Half of British diners would still leave their waitress a tip despite receiving bad service in a restaurant it has been claimed.
A survey conducted by Which? magazine has found that diners either choose not to remove their service charge from their bill after bad service, or do not realise they are being charged.
It also found that a quarter of diners tip on top of service charges, although the magazine claims this can happen without the consumer realising if a credit card slip or machine is left open for a tip.
The Good Food Guide editor Elizabeth Carter says: “Tipping in restaurants is a thorny problem. How much should you leave, and when should you withhold a tip? Most restaurants say service charges are optional, so customers should feel comfortable putting a line through the suggested tip if they feel the service didn’t merit it.”
The biggest tippers in the UK were found to be in the south of England, where 62 per cent say they leave at least 10 per cent, the amount considered to be the accepted minimum for good service. Diners in the north of England were labelled the least likely to tip, with 70 per cent claiming they do at least sometimes.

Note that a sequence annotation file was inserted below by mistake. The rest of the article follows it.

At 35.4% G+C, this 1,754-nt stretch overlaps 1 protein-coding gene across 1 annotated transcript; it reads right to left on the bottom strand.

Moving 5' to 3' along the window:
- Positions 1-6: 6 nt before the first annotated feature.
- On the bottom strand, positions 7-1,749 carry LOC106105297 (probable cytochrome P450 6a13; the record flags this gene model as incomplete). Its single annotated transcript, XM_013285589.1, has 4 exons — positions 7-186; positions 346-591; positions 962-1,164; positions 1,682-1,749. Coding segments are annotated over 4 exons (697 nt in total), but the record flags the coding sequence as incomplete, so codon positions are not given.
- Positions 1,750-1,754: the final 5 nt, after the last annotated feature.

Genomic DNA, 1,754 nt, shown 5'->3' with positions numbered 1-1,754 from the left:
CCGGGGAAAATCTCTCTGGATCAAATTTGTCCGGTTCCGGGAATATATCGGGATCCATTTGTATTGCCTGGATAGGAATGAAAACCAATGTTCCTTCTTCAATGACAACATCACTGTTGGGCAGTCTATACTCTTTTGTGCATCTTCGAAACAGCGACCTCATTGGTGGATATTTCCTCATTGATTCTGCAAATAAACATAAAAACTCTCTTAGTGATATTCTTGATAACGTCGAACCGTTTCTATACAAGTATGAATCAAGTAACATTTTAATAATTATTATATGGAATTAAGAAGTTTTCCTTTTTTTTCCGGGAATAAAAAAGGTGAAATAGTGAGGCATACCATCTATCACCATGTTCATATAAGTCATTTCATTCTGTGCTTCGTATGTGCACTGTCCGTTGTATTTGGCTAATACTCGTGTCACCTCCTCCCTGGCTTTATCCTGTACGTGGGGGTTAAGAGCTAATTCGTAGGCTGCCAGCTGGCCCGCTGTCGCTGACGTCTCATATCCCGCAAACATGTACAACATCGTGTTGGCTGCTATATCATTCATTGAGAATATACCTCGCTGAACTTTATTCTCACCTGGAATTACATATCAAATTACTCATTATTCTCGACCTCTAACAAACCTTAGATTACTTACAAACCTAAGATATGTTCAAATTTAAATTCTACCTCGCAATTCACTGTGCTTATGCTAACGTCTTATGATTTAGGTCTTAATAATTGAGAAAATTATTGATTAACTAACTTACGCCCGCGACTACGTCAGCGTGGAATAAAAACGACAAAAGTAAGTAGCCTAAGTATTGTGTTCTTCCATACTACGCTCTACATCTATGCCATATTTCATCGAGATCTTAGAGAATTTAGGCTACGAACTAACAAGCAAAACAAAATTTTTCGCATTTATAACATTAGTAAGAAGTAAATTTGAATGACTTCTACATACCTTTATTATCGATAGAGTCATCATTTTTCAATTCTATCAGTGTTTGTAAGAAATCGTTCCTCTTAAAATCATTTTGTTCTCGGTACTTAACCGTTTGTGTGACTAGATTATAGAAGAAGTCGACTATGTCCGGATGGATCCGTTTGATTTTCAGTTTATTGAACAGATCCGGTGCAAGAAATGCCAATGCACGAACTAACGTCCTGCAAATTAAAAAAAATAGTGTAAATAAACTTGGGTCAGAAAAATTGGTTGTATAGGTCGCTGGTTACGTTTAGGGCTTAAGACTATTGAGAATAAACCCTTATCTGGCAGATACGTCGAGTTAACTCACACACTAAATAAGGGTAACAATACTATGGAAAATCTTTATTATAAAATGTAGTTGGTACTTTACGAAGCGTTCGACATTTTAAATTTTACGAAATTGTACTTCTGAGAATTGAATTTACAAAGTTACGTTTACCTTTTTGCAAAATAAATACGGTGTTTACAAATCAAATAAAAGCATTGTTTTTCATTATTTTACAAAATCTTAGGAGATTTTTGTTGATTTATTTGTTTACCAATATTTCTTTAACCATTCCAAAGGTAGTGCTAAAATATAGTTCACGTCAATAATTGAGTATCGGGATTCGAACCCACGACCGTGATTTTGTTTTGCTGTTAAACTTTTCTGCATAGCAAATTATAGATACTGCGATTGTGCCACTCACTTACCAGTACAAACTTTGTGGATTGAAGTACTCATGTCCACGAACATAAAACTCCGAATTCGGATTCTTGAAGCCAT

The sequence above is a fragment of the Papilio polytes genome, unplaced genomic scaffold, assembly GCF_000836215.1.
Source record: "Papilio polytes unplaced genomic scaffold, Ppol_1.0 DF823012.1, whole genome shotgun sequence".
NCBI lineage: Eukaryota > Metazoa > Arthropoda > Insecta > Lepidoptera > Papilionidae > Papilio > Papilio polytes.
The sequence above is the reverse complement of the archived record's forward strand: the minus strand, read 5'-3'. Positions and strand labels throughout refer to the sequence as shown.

Earlier this year, research analysts Maritz discovered that the majority of diners (88 per cent) see tips as a way of rewarding good service, with 79 per cent saying they would withhold a tip if they believed the service wasn’t up to scratch.
"Tipping serves a valuable function in empowering customers to promote good service," said Stephen Harwood, Client Services Director for the Hospitality Industry at Maritz Research: "But, customers also want the discretion to choose when to leave a tip. Including service in the bill makes an assumption that all aspects of restaurant service have been good and could mean that the restaurant owner loses a key indicator of restaurant performance."